Torture is also used for made—for—TV confessions about how the opposition organizations and activists are basically corrupt and worse than the regime. The mullahs seek to sow fear, confusion and doubt in the minds of people in order to undermine the quest for a regime change. This also explains why the mullahs continue to flog, amputate limbs, gouge out eyes, hang, and stone people to death in public.
 
Despite such pervasive, systematic all—around suppression and tens of thousands of political executions, Iran's ruling mullahs have failed to silence Iranians. Iranians continue to challenge the regime through demonstrations, strikes, uprisings and other means. But as long as the mullahs' machinery of suppression is in place, the regime will continue to crackdown, kill, arrest, and do whatever is needed to put down dissent.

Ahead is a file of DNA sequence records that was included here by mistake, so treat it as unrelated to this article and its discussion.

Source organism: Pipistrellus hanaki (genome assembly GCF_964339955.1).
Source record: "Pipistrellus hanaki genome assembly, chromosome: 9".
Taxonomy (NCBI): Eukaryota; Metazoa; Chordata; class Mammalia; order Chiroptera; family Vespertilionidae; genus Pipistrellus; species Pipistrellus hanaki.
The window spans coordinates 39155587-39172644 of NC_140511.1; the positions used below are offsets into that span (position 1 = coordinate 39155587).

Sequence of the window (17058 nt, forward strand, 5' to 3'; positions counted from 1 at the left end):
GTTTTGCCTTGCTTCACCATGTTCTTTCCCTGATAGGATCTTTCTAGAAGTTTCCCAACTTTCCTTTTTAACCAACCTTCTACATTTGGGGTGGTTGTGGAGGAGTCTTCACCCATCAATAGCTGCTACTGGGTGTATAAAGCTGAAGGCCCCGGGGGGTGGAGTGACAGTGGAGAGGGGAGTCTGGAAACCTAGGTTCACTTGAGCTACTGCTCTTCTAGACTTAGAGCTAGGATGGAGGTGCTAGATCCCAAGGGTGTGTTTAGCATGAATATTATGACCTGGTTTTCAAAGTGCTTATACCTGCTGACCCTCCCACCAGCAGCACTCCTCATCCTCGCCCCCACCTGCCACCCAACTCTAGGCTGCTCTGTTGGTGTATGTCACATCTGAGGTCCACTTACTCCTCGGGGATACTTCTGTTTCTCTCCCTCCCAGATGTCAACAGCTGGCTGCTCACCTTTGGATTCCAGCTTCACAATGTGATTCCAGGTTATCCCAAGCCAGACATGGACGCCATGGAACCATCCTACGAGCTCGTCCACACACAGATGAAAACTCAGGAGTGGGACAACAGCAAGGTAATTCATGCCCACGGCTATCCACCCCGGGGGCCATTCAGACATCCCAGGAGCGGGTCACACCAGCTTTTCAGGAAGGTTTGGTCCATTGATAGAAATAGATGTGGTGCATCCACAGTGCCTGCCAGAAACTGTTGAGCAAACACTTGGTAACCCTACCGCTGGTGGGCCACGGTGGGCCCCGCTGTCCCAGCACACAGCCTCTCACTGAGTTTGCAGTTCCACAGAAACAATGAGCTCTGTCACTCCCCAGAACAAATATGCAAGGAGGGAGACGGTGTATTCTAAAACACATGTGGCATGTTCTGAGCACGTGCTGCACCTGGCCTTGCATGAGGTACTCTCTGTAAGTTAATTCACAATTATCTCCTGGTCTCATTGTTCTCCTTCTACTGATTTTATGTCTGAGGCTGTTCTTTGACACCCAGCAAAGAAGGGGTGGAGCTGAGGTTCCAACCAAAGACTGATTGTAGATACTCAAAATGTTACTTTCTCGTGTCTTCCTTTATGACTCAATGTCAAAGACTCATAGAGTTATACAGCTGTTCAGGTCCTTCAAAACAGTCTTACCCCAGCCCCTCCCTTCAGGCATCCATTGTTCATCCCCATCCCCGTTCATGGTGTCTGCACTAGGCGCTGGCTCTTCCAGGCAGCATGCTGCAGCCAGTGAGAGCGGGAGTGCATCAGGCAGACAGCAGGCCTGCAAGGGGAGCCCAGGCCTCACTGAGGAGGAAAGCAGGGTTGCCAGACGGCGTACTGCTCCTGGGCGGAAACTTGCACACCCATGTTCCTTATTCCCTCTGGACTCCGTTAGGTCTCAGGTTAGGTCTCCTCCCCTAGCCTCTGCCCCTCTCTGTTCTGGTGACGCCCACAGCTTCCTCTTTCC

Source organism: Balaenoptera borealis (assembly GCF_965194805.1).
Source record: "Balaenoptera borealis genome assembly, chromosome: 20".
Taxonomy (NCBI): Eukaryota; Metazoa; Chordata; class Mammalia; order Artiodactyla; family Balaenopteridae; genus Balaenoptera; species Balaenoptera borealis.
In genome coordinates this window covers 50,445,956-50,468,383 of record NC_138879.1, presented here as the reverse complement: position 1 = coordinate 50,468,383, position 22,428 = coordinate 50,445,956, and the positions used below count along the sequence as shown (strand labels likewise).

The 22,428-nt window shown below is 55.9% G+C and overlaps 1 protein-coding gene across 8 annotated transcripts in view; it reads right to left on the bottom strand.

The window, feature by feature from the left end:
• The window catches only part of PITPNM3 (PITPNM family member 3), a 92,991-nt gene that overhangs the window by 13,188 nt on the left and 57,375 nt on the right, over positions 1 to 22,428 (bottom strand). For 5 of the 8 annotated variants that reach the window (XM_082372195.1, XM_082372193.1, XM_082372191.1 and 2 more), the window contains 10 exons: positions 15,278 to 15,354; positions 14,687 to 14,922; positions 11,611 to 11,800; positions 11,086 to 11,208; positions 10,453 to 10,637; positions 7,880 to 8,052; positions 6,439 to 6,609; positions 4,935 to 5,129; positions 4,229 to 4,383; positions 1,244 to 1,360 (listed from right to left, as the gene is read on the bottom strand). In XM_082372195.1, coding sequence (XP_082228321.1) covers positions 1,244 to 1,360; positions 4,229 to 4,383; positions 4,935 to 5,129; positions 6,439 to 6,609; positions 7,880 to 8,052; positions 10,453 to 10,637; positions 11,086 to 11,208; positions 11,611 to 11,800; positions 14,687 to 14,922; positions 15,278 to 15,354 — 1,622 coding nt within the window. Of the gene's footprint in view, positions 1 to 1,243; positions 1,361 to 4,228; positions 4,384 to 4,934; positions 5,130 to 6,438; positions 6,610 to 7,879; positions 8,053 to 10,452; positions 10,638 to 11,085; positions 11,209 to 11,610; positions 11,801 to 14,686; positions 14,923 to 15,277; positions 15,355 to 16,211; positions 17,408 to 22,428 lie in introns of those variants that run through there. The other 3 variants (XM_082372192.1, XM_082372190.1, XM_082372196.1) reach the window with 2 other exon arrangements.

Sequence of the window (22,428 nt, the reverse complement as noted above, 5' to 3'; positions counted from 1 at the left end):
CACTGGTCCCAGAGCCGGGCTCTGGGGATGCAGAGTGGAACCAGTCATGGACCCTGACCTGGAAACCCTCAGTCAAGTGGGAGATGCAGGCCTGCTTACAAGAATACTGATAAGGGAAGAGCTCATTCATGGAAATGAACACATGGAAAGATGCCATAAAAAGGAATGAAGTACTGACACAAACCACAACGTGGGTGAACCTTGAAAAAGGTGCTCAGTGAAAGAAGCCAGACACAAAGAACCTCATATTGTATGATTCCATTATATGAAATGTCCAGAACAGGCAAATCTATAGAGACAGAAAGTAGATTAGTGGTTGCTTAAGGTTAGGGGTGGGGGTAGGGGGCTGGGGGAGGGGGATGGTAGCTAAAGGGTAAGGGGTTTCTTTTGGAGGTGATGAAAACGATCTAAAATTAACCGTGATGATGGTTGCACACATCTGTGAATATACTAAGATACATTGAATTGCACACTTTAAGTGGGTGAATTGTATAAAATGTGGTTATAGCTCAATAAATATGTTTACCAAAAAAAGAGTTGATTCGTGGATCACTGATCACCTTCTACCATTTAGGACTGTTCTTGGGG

On their own, the mullahs will never abandon the suppression of Iranians, close down their torture chambers, send away the firing squads, and dismantle the gallows. Therefore, Iran's democracy movement, which rightly seeks the toppling of this regime as the necessary first step to establish a secular democracy in Iran, must be empowered to tear down this wall of suppression. When that happens, the world would see how fast the mullahs' regime would crumble.
 
It is not enough just to applaud Iranians' courage and their aspirations for a democratic government. Defending and safeguarding the human rights of Iranians and all Iranian dissidents must be the main component of any policy in support of Iran's democracy movement. Thousands of political prisoners who have died in the hands of mullahs and hundreds of others who are in their dungeons right now deserve this recognition.
 
Roya Johnson is vice president of the US Alliance for Democratic Iran.